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One Way Heroics doesn’t try to bog you down with the kind of grandiose plot commonly associated with JRPGs. The Demon Lord is wreaking havoc and “The Darkness” is sweeping across the land, killing everything it touches. With such a weak context, JRPG fans expecting a quirky narrative will be disappointed. But those looking for a unique side-scrolling experience are in luck.
Thirty seconds after heroic Swordmaster Max is given his quest, he forgets to move right and dies. The tutorial character pops up and ridicules him—or rather, ridicules me—and explains that One Way Heroics is about moving right. Every action causes the screen to move to the right, and if you don’t keep up, the left side of the screen—The Darkness—will instantly and remorselessly murder you. Dead. Game Over.
At first, this forced scrolling mechanic seems punishingly unfair. The first few dungeons are impossible to explore before the screen catches up with you. The good treasure chests take too long to bash open. If you’re impatient or quick to anger, it might only take a single botched run before you wish it were a physical game you could hurl across the room. But One Way Heroics is not a game you win on the first attempt. Or even the second attempt.
If you want to succeed at One Way Heroics, you need to accept one universal truth: the RNG gods are fickle. Max II died in his very first battle. His attack missed, and the enemy wolf double critical hit him for instant death. But quitting is not the answer. In fact, one of the best strategies comes straight from master tactician Zapp Brannigan: simply sending wave after wave of heroes at the enemy will yield progress. Each run awards Hero Points based on stats like distance travelled and number of treasure chests opened. Those points can then unlock new classes, gain new perks, and expand the Dimensional Vault—a persistent, cross-character treasure chest that can be accessed at the start of each run.
Suicide runs are a good way to get familiar with other aspects of the game. Knowing which merchants to speak to and which enemies are tougher than others can save precious time. But it can feel like a tough, lengthy grind before the game actually gets fun. The first two classes—Swordmaster and Knight—are infuriatingly average. Swordmaster draws inspiration from the Fire Emblem class of the same name: hit first, hit often, and do criticals for massive damage. Unfortunately, enemies tend to surround you and simply mosh you to death—assuming the RNG doesn’t screw you first.
If you can stomach the initial difficulty, One Way Heroics is insanely entertaining. But it can feel somewhat like Dark Souls; until you master it, the game is relentless and crushing. Minor errors can leave you trapped behind a wall, without enough time to smash a hole in it. Being economical with actions is the most important skill to learn. Mastering diagonal movement will also save your life more times than a big sword will.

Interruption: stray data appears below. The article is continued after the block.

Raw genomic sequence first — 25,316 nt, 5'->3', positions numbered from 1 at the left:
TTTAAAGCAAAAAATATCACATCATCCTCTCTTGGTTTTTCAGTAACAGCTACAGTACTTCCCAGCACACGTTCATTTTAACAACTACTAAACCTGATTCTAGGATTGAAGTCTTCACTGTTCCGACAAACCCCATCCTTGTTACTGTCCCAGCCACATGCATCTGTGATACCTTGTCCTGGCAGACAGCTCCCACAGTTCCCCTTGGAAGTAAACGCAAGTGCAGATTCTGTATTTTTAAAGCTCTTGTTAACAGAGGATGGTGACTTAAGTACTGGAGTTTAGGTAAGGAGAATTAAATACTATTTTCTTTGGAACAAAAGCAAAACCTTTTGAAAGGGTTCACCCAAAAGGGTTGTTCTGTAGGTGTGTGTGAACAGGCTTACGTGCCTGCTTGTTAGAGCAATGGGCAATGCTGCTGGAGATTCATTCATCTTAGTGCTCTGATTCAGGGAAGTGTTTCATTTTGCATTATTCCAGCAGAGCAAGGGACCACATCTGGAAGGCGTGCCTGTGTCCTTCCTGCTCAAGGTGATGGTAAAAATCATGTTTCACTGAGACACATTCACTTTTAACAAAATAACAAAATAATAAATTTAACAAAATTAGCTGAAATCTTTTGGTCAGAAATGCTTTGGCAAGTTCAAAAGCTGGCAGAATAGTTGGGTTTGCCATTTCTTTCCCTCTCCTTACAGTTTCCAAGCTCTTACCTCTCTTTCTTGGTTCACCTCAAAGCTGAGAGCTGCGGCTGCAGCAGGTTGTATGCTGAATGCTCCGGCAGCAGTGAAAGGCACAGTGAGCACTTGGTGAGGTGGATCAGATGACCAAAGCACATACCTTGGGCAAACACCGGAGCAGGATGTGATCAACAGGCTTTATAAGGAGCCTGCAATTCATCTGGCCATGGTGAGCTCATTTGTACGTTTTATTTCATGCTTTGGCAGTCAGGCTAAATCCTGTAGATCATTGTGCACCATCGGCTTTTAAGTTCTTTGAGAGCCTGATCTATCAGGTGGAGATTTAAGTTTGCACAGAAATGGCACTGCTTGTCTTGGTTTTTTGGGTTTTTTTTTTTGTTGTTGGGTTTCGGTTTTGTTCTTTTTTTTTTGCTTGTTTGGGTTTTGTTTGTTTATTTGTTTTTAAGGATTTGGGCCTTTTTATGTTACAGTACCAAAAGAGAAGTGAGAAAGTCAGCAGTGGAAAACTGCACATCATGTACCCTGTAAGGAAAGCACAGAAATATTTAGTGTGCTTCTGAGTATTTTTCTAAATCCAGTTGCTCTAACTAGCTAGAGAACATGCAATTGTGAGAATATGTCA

While there are eight classes to choose from, they are somehow simultaneously completely imbalanced and startling samey. My first run with Roger the Pirate was infinitely more successful than every run with a Max. He smashed his way through enemies, walls, and chests like an angry, eye-patched, out of control steam train. He hit more frequently with his giant axe—which carries an accuracy penalty of 15%—than other classes did with swords and other supposedly more accurate weapons. And yet, One Way Heroics can still find ways to screw you over. Roger axed his way through everything, and the Demon Lord still wiped the floor with him because Roger hadn’t channelled his inner Jack Sparrow enough to recruit party members.
The ability to assign five perks—including stat boosts and special skills—helps mitigate some drawbacks to each class, but ultimately some of the classes are more useful than the others. While the classes are designed to be unique, perks whitewash the differences until they all seem about the same. And when you’re out in the field using scavenged equipment, there’s very little difference between the classes anyway. The largest variation in play style comes from equipment choice, which undermines the point of including classes in the first place.
One Way Heroics isn’t a masterpiece but it is really fun—assuming you aren’t put off by the high difficulty curve and frustrating RNG screwballs. The forced scroll mechanic is novel and provides a lot of challenge and strategy to what might otherwise be a walk in the park. Playing with conventions can sometimes result in something unexpected and enjoyable, and One Way Heroics is proof of that.
Now it’s time to see if Max III can succeed where his ancestors have failed.
Today’s post was brought to you by gaming journalist Dakota “Jiro” Barker, who can also be seen at his own gaming news blog Press Start News.